City on Fire, The 1968 Detroit Tigers

By Russell K. Tillman |  March 29, 2018 |  

This year marks the 50th anniversary of the 1968 Detroit Tigers World Series Championship. In 2002, HBO presented “City on Fire, The 1968 Detroit Tigers.” I recall many times folks saying that the 1968 Tigers saved the City of Detroit after the terrible riots of 1967. This documentary presents that theme that you can watch via YouTube:

Our Father raised his five sons on the love of baseball; a game that is passed from generation to generation. I recall the many times when playing catch with our Dad (usually after dinner), and him telling us between throws, that his Dad was quite a pitcher and turned down a minor league contract offer with Boston to attend Uppsala University in New Jersey. Our Grandfather later attended the seminary to become a Lutheran minister. 

Our Dad took his sons to many MLB baseball games with the intent of teaching us and showing us the beauty of this game. He successfully did that and I was 13 years old during 1968 while Mike was a Senior in High School when we saw the magic of the 1968 Tigers unfold. Meanwhile Bob, Rich, and John were at Texas A&M and despite being without the Internet, we able to closely follow the Tigers. 

Upon the Tigers winning the American League Pennant, Mike mailed off and received World Series tickets for game five that he and Dad attended (while I had to go to school!). As this documentary shows, that game turned out to be the pivotal World Series game for the Tigers. Mike still has his scorebook from that game and these days he always brings it with him to Tiger games in hopes of meeting and getting Al Kaline’s autograph. Meanwhile, I proudly display my Dad’s World Series ticket stub which John framed for me after he found it going thru Dad’s stuff after his death.

Some things I remember about the 1968 Tigers:

  • We went to many Tiger games in 1968 including with our fellow Augustana Lutheran Church members attending Lutheran Night at Tiger Stadium to watch the Tigers play and sweep a twi-night double hitter against the Baltimore Orioles. That night, we sat in right field and my Dad said that was to be close to Al Kaline who was also a good Lutheran.
  • We watch Denny McLain win his 30th game while driving my brothers down from Michigan to Texas to start school at A&M. After a day’s drive from Detroit to St. Louis we watched the game at the home of a close work associate of our Dad.
  • At the start of the 1968 baseball season, the Detroit newspapers were on strike so the only news you got about the Tigers was from listening to them on the radio or watching the games that were televised on weekends. The papers came off strike in July so I took a job (my first job!) delivering the Detroit Free Press. I got my Tiger news from this paper every morning at 0530 as I delivered it to 80 homes before school started at 0745.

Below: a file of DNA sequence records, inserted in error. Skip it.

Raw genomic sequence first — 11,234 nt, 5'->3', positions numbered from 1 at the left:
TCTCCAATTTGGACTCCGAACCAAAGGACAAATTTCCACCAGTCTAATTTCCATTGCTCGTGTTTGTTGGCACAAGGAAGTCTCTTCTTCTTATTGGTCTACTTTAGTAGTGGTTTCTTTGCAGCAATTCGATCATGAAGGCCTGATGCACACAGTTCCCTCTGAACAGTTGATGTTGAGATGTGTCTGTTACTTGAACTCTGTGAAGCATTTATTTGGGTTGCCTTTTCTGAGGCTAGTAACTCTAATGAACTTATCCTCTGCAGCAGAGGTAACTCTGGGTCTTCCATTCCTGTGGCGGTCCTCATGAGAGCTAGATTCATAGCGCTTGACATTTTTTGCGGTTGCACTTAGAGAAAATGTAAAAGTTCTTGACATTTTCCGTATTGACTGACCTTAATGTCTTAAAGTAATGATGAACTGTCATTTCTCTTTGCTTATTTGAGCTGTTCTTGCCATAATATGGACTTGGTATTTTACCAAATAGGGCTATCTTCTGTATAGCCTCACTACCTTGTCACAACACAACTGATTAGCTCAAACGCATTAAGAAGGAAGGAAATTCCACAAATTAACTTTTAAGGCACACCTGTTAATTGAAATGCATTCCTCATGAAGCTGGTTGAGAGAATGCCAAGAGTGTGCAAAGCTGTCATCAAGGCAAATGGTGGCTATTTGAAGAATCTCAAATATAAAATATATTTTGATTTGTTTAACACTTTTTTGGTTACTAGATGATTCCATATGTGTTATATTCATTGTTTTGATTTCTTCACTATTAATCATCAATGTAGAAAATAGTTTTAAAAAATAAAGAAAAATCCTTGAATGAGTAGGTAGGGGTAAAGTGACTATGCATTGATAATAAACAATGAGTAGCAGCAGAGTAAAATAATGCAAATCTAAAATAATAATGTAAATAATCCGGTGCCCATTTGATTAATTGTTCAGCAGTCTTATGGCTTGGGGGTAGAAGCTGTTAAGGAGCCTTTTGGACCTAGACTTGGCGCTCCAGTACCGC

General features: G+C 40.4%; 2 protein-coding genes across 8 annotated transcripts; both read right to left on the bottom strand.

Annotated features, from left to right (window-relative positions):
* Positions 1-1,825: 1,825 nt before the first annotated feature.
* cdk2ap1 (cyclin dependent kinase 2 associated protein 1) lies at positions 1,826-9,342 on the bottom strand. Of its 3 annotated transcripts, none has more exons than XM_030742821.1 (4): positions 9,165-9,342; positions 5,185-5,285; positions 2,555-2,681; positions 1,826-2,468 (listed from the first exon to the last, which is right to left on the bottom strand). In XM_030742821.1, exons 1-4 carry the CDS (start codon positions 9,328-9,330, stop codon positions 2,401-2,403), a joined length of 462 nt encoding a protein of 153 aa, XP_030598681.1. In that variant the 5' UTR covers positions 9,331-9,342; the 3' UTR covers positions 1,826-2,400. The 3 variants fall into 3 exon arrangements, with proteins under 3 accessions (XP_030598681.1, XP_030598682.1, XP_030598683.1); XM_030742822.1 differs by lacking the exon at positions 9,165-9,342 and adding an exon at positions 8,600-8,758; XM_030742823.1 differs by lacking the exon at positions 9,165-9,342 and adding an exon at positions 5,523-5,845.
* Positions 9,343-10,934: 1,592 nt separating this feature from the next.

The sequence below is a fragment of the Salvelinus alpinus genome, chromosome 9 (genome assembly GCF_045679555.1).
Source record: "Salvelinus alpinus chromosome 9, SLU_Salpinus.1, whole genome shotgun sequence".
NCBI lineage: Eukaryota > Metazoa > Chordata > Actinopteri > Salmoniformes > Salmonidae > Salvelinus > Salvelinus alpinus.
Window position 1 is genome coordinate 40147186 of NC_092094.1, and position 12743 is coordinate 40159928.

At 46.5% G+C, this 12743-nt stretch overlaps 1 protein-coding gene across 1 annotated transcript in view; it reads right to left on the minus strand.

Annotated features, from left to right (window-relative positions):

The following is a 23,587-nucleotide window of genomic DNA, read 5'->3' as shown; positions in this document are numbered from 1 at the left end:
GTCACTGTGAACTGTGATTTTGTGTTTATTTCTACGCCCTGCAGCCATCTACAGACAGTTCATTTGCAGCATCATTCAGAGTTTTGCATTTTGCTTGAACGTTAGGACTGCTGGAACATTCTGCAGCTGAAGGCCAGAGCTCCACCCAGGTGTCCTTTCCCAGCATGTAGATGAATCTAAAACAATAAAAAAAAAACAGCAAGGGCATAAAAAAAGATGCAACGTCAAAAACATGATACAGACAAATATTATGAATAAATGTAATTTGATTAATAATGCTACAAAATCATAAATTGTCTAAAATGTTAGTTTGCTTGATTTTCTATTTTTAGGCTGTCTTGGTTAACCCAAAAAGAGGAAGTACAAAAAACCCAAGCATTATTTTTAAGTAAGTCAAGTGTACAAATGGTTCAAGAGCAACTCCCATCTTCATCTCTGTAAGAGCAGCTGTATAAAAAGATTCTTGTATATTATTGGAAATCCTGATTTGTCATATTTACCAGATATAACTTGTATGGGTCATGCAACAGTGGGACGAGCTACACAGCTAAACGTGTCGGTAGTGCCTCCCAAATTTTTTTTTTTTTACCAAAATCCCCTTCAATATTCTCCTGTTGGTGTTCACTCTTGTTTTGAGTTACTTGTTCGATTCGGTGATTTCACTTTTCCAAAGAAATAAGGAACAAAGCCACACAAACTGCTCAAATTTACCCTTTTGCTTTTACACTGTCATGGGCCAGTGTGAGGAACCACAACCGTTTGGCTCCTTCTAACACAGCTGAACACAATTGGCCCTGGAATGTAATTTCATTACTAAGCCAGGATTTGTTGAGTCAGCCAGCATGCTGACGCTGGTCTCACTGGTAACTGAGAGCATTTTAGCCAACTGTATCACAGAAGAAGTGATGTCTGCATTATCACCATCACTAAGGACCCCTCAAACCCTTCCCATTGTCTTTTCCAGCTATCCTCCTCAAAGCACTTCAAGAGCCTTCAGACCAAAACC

• While my Dad taught his sons the love of baseball, our Mother never really followed baseball until 1968. She was from the generation that believed it was not woman-like to follow professional sports. However, seeing her sons enjoy the magic of the 1968 Tigers got her interested in the Tigers and before the season ended, she could name of the Tiger batting lineup and other salient Tiger facts. As boys, we were very proud that our Mother could do this and bragged much about her Tiger knowledge to many of our friends! The next year we were even able to talk her in attending a Tiger game with her sons.
  • We were so respectful of the St. Louis Cardinals and their strong team led by Bob Gibson. In that World Series, down three games to one, it felt like the magic was over. I couldn’t believe that there was still much Tiger magic left; yet Mickey Lolich stepped up and was there to lead the way. After reviewing his career stats and other accomplishments he needs to be strongly considered for the Hall of Fame.
  • Years later I learned that Willie Horton and his parents collected MLB player autographs; he lost he parents shortly before the start of the 1968 season. During the 1968 Spring Training, Detroit played St. Louis and Willie (and his parents) admired Bob Gibson so during batting practice he went up to him in the outfield to ask for his autograph. Bob Gibson simply looked Horton down and said no. (As a very competitive pitcher, Gibson felt one day he may have to pitch against him and didn’t want Horton to have any advantages.) During the 1968 World Series, Horton tried for an autograph again this time sending a bat boy over to ask and successfully got Gibson’s autograph!


Always a Tiger!  


Russ Tillman and his family reside in Vicksburg, Mississippi where 50 years on from 1968, he can easily access all the Detroit Tigers games he wants. 

Note: The last time Easter Sunday fell on April Fools Day was 1945, another year the Tigers won the World Series. 


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